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Drug Testing

September 23, 1988
Oh, those poor officers being demeaned by having someone watch them urinate. I suppose those enlisted folks deserve it because they aren't held "to a higher standard." Get serious, Col. Summers. I was an enlisted woman in the Navy for 4 1/2 years and I know better than to think officers won't smoke dope even if they aren't tested. I'm tired of hearing about the "honor of officers." Doesn't he think enlisted personnel ever get insulted when they constantly see one set of rules and living conditions for enlisted and another set for officers?
February 7, 1988
A temporary restraining order, issued to prevent the Marine Corps from drumming Staff Sgt. Michael Jordan out of the corps because he tested positive in a surprise drug test, was extended for 10 days Thursday by a federal judge. The Marine Corps should use the time to reconsider its action denying Jordan the special court-martial he requested to clear his name instead of being mustered out with a less-than-honorable discharge.
March 31, 1988
Kaplan proposes that we should require urinalysis for all those who are arrested (presumably while on some unspecified level of drugs) and paroled. "A positive urine sample must mean a return to jail. . . ." His argument is couched in myth and misleading rhetoric. He sees all drugs as being equal and appears to see all levels of intoxication as equal. He notes that drunken drivers lose some of their personal autonomy. Does he propose that those convicted of drunken driving be subjected to random urinalysis for alcohol, even while not driving?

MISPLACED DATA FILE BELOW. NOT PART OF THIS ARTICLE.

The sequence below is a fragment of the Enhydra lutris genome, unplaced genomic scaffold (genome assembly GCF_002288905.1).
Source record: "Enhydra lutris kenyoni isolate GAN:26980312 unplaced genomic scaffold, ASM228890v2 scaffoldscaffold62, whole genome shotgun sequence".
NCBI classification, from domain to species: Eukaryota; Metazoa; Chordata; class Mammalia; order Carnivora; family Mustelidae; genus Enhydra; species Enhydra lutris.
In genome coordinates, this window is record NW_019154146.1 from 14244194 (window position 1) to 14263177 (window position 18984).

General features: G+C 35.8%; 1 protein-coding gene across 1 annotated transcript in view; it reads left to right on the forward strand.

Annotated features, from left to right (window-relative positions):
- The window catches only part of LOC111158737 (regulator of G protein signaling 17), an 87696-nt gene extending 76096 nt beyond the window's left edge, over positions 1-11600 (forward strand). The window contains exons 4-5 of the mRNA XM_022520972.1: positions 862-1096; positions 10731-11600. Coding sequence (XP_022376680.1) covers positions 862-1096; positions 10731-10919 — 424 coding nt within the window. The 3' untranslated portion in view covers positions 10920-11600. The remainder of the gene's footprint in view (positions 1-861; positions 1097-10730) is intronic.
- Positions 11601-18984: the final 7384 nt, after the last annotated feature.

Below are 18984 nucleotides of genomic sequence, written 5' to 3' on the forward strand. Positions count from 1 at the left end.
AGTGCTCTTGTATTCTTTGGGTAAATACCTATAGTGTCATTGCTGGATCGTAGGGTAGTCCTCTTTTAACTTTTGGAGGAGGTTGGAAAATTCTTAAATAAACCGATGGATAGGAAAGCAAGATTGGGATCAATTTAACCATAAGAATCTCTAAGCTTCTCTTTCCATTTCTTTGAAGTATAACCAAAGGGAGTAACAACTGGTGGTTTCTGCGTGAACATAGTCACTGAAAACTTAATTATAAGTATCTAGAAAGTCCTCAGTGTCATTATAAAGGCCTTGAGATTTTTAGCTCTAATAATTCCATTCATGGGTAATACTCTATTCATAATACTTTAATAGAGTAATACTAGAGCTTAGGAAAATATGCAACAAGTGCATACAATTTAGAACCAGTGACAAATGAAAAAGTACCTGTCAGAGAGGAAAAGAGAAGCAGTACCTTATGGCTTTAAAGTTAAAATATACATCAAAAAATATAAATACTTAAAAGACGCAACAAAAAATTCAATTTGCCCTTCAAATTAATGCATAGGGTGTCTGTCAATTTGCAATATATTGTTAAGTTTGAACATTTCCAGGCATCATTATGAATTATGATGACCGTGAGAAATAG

July 3, 1990 | HARRY BERNSTEIN
Shamefully, the use of illicit drugs in this country supports a multibillion-dollar criminal empire ruled by drug lords, and that generally accepted fact is bad enough. But the Bush Administration, in its zeal to attack the problem, has repeatedly exaggerated and misused statistics about drug use in the workplace and its financial impact. The hype is leading to a major increase in testing that is not highly reliable.
July 3, 2013 | By Lance Pugmire
Major League Baseball's decision to terminate a veteran umpire last month after a reported positive drug test stirs questions about the consequences of sports' arbiters slipping to possible outcome-altering temptation. "Just because you're a sports official at the highest level doesn't mean you don't have troubles," said Barry Mano, president of the National Assn. of Sports Officials. "We pride ourselves on who we are - people of integrity with high values and strong character. "It doesn't mean there aren't missteps or wrong decisions.
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